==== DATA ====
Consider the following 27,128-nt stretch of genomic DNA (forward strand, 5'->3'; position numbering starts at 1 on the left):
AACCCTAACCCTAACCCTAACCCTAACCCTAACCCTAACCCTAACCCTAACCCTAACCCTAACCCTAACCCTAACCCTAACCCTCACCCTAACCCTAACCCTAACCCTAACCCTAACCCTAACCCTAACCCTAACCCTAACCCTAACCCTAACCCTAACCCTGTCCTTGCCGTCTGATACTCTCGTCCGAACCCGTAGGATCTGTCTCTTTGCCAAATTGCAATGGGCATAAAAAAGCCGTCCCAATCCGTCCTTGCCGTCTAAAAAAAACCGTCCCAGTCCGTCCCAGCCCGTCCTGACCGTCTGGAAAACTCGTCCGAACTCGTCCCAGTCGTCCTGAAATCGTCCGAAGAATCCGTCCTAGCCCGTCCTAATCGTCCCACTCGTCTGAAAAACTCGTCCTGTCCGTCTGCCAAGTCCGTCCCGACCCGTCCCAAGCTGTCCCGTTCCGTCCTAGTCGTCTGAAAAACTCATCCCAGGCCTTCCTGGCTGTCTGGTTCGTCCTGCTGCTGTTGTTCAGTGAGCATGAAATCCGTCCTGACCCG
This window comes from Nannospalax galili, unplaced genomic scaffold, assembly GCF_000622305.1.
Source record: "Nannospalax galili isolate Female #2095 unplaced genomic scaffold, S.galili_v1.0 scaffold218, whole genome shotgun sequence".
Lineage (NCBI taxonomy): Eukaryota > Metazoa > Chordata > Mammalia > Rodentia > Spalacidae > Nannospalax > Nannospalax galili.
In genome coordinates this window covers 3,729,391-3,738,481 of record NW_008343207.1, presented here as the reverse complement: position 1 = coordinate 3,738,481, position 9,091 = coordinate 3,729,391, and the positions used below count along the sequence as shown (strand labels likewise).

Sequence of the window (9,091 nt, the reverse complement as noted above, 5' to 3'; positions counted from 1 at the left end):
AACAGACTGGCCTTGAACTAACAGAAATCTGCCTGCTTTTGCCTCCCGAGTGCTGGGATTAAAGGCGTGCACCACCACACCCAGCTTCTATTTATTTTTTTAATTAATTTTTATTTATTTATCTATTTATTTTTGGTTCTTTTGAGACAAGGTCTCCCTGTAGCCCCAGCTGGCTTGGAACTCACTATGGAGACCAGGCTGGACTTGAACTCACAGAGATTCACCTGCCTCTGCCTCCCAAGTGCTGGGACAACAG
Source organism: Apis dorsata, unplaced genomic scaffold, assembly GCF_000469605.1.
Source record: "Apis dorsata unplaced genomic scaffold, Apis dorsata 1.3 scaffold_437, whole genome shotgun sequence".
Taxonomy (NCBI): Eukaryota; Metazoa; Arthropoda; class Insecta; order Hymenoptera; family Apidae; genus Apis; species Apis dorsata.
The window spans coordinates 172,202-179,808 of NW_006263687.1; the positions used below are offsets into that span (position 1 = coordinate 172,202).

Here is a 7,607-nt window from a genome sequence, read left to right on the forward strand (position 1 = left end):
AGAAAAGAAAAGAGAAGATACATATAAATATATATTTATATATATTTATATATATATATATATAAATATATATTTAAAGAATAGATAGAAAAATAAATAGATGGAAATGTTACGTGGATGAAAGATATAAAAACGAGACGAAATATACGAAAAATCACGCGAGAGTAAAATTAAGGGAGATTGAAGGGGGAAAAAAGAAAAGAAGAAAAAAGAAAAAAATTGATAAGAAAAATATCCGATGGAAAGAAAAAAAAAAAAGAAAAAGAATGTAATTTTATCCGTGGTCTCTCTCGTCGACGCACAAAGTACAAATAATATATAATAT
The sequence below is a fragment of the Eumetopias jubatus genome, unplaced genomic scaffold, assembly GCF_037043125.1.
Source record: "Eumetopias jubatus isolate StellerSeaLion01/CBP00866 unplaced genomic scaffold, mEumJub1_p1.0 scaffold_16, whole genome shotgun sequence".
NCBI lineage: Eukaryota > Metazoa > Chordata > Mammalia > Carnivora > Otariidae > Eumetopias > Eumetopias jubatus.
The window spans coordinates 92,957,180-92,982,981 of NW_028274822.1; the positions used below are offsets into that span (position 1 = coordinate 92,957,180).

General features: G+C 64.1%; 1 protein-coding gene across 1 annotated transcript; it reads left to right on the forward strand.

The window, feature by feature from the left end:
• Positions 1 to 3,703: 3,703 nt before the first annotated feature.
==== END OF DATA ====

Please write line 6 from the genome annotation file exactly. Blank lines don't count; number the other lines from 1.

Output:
In genome coordinates this window covers 3,729,391-3,738,481 of record NW_008343207.1, presented here as the reverse complement: position 1 = coordinate 3,738,481, position 9,091 = coordinate 3,729,391, and the positions used below count along the sequence as shown (strand labels likewise).